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After a Blackout – Ten Safe Ways To Bring Your Computer Back to Life

DriveSavers Data Recovery, Inc, the worldwide leader in data recovery services, has complied a list of important tips to safely bring computers “back to life” after a blackout.

While a major blackout can certainly cause data loss and destroy computer systems, it’s when the “lights come back on”, that one really needs to worry.

Fluctuations that occur as power is restored can easily damage computers, hard drives and the data they hold. The specialists at DriveSavers Data Recovery in Novato, CA suggest the following tips to bring computer systems back up after the blackout:

  1. Once power is restored to your home or office — don’t switch on your computer immediately. Power will likely fluctuate for some time which could damage your computer’s hard drive and its data. It may be minutes, hours or days before power is completely stabilized.
  2. If the power is still off in your area, turn off your computer, monitor, printer and any other peripherals that may have been running when power was lost. As an added precaution unplug the computer to guard against power spikes or surges that typically occur as power is brought back online.
  3. When power is restored and it seems stable enough to switch on your computer system, it may be necessary to use a disk utility program. Some are included with the operating system such as Microsoft ScanDisk, Apple’s First Aid, or a third-party program such as Symantec’s Norton Utilities, to repair damage to your hard drive’s directory structure — essentially its “Table of Contents”.
  4. While most disk utility software provides excellent preventative maintenance by fixing minor problems, some can render data unrecoverable in the event of extreme corruption. To protect you from further data loss, DriveSavers only recommends the use of disk utility software that allows you to save an “undo” file of the repairs it makes. Saving an “undo” file lets you back-out of fixes in the event it does not correct your problem.
  5. Backup Now! If you’ve been fortunate enough to get your computer up and running backup your critical files NOW. Sensitive electrical devices like your computer hard drive may appear to function normally even though they might be damaged. Take the safe route and backup your data before the drive or system goes belly-up.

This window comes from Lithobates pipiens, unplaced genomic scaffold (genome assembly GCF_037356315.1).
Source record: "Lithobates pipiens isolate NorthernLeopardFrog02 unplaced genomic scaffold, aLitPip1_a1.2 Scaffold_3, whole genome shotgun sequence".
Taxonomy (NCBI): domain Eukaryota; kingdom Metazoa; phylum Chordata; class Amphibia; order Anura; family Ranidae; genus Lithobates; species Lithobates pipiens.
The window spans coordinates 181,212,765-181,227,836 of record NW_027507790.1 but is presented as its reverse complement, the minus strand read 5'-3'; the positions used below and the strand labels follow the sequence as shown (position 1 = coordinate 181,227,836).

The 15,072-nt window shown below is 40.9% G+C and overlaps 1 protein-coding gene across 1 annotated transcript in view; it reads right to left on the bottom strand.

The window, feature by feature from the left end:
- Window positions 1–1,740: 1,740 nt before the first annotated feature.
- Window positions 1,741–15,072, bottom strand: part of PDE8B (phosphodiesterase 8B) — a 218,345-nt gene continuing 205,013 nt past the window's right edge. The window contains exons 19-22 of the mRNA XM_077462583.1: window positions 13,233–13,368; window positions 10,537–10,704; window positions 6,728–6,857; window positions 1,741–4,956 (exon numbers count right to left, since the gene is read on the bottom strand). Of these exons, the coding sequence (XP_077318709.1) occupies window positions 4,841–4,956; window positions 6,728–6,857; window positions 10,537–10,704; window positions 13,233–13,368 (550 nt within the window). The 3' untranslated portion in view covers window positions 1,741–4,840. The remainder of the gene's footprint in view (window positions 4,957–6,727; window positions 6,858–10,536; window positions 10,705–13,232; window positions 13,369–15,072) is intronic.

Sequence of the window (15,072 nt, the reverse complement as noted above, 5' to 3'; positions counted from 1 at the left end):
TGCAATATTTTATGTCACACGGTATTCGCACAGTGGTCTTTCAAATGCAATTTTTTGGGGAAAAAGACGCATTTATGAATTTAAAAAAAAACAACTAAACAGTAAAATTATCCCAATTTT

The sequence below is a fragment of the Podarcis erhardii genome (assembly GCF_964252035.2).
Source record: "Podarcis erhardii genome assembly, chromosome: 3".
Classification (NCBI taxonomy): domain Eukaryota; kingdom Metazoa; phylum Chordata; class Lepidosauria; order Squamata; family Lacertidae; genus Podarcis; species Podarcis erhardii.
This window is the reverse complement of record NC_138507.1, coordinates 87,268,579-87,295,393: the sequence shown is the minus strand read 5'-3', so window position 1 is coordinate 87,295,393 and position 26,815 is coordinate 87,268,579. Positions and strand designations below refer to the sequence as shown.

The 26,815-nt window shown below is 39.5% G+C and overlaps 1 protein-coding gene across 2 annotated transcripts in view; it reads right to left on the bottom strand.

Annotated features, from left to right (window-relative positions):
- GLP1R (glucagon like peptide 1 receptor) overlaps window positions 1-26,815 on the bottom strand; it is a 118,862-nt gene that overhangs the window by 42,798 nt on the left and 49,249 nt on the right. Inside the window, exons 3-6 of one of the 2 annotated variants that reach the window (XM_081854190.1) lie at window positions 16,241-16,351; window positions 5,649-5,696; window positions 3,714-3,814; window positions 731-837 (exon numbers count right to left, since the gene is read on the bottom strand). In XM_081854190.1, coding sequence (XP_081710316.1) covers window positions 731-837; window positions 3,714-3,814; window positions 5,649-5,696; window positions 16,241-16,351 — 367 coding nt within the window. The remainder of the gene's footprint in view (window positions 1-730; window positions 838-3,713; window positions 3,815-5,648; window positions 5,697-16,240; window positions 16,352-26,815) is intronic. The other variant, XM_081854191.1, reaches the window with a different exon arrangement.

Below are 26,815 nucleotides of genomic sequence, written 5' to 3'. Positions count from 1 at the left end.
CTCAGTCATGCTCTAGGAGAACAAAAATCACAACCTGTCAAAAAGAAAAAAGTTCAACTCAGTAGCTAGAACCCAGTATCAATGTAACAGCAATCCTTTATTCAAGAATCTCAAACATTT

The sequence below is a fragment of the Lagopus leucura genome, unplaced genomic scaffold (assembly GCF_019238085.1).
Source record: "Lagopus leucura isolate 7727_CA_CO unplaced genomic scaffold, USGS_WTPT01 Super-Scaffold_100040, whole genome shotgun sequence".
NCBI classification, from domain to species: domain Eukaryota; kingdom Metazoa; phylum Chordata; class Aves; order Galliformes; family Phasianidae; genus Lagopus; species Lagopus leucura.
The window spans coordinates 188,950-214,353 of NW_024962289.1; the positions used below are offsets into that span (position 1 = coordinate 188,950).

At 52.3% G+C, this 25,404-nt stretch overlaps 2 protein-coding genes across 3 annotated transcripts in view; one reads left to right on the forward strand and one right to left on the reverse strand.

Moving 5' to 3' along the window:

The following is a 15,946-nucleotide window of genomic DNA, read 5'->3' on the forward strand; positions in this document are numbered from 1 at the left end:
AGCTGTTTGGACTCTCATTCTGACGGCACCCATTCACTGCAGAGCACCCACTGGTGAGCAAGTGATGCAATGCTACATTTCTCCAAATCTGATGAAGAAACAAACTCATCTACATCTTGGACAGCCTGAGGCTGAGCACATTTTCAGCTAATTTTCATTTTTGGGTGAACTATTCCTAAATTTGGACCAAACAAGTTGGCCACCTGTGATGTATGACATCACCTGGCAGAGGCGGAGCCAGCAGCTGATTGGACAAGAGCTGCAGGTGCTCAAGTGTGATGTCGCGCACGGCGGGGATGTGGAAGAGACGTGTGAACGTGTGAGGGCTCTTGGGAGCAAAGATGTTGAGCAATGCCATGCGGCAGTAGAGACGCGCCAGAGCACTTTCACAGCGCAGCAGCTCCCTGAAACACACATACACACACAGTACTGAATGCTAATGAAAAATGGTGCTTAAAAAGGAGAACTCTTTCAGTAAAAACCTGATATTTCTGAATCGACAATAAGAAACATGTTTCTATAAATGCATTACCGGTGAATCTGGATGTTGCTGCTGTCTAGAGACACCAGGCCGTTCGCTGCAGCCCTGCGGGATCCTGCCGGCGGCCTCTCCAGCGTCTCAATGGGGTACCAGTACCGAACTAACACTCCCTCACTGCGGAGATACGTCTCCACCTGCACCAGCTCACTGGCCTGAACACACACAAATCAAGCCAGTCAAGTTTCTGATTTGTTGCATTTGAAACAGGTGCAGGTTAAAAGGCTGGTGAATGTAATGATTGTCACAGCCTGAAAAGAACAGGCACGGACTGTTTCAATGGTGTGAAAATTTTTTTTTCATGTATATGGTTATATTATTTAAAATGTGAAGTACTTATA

6. If your computer is unable to boot up and you have no current backup of your critical data, contact a data recovery firm (like DriveSavers) that specializes in retrieving data from hard drives and other storage media that have suffered physical damage or mechanical failure. Be sure the company is authorized by the computer or drive manufacturer to complete work without voiding the original warranty.
  7. If your hard drive emits unusual noises (clicking, grinding or metal scraping), turn it off immediately! This symptom typically indicates a condition known as a head crash that can destroy your data. Hard drives spin with extreme speed — from 7,200 to 15,000 revolutions per minute — therefore, extensive damage can occur in a short period of time. Contact DriveSavers immediately, as this situation demands professional recovery in a clean room environment.
  8. If you’ve been lucky enough to survive the blackout without suffering the loss of a computer or your precious data, today is a great day to evaluate your backup strategy. Invest in a reliable backup device, or take advantage of your computers built-in CD-R or DVD-R drive. Using backup software automates the backup process and removes the hassle of manually dragging files to your backup media.
  9. To guard against future power problems, all computer equipment should be protected with a high-quality surge protector or an uninterruptible power supply (also known as a UPS). These devices protect against power spikes and surges. A UPS also contains a battery that can run a computer for a short time as well as automatically shut it down.
  10. If your computer equipment has been physically damaged, never assume the data is gone forever. Check out DriveSavers web site and its Museum of Bizarre Disk-asters, for examples of some amazing recovery tales.